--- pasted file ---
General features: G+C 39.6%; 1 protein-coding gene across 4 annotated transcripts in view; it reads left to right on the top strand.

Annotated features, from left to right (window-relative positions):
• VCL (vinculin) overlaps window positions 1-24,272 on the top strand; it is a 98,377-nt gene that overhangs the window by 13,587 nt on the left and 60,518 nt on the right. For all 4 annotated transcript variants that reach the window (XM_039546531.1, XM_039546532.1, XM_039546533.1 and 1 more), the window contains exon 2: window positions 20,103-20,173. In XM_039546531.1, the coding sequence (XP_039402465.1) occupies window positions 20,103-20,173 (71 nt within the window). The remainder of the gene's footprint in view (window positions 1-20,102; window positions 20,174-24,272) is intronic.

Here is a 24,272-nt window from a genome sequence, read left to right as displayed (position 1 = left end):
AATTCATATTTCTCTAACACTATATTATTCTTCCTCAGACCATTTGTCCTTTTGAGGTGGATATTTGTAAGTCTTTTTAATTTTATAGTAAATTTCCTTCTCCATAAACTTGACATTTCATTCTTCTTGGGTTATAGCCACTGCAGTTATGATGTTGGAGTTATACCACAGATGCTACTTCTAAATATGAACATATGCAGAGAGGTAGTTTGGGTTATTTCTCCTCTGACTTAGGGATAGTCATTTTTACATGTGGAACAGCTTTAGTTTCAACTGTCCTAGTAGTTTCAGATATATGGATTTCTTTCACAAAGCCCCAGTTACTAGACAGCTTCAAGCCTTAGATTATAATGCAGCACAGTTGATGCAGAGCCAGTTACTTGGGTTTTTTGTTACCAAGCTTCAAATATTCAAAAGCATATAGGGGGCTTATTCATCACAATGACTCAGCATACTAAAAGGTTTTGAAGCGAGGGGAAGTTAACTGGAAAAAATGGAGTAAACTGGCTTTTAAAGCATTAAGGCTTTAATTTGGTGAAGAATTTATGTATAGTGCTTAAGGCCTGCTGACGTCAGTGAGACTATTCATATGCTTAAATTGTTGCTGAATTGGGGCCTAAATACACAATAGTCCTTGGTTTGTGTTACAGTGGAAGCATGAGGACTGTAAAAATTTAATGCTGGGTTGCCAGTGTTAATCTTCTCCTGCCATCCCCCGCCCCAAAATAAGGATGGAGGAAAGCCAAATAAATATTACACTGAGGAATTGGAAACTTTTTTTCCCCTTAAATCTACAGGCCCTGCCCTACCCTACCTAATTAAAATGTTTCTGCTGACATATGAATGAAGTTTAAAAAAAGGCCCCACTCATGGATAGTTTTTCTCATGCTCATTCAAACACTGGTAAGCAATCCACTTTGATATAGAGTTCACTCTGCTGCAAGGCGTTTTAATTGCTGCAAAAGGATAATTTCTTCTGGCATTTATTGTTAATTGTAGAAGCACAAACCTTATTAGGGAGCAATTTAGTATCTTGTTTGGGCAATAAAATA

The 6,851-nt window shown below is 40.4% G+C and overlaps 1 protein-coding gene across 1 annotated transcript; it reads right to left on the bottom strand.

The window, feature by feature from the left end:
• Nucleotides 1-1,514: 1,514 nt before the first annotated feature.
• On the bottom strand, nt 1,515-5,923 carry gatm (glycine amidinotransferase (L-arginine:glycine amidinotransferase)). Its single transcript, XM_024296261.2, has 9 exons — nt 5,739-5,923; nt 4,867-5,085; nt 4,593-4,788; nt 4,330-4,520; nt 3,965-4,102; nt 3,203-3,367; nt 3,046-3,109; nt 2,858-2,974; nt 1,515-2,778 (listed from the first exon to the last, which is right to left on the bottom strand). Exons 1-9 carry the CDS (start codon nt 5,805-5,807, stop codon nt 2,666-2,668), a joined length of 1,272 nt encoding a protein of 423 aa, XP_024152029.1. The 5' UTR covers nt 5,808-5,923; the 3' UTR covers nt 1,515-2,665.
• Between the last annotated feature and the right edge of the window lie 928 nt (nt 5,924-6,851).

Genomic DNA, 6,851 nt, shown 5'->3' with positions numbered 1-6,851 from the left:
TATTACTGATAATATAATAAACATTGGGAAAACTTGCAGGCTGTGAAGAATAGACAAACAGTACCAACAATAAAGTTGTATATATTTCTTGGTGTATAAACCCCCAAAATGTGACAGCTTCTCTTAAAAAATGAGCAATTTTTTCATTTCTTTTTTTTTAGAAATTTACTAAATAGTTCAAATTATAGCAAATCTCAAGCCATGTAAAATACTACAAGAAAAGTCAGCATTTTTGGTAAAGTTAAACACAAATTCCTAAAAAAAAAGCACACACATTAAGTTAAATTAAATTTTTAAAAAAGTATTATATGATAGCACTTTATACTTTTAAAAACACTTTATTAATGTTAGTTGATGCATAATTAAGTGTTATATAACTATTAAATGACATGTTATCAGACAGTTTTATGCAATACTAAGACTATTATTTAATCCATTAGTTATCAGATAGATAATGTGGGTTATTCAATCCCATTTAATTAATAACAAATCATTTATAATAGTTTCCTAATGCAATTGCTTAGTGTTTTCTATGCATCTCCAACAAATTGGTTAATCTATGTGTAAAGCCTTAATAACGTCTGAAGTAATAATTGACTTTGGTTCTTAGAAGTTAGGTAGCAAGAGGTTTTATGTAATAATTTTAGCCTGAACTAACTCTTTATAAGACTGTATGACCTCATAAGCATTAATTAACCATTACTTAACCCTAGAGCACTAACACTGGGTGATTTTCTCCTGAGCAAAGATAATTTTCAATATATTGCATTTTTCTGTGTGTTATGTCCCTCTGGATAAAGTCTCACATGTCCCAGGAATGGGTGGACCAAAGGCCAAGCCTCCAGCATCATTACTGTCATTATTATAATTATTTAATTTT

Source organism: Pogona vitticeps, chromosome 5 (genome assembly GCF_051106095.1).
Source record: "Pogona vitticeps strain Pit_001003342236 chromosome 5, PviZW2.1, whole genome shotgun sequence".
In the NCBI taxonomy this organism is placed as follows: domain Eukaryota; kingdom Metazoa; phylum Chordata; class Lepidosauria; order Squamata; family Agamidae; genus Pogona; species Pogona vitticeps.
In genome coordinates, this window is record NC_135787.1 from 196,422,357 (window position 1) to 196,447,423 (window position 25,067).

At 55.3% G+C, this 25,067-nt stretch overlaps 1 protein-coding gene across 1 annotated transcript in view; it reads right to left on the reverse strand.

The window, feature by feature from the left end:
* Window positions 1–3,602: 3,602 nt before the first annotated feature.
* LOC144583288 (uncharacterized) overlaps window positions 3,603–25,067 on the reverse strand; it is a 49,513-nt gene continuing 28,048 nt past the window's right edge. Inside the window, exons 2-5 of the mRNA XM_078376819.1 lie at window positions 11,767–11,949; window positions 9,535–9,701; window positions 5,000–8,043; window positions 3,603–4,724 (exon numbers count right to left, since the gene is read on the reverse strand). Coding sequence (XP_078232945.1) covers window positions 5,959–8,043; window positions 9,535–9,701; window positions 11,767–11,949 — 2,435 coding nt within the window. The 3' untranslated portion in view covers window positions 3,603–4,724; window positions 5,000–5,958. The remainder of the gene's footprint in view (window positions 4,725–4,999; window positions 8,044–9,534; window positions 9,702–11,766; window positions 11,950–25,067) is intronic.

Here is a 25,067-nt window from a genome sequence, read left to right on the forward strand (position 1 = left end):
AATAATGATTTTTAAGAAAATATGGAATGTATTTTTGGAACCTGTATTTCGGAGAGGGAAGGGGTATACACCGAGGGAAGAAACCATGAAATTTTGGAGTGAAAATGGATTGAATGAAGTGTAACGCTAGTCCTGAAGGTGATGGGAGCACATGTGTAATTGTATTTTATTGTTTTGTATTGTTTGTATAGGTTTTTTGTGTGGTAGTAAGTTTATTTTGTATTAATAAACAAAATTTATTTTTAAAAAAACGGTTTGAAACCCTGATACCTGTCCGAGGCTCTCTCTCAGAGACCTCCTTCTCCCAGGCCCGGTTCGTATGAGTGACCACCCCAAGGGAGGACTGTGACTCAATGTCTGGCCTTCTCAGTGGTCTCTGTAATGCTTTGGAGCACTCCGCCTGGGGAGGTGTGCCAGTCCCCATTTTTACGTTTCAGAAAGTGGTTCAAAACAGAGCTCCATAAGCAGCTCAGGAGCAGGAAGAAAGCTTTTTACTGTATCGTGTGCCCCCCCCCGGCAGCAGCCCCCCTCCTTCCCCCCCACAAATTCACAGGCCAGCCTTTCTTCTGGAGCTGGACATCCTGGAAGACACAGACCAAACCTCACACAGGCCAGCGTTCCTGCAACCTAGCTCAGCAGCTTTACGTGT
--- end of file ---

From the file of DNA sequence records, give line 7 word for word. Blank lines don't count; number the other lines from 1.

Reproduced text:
The window, feature by feature from the left end: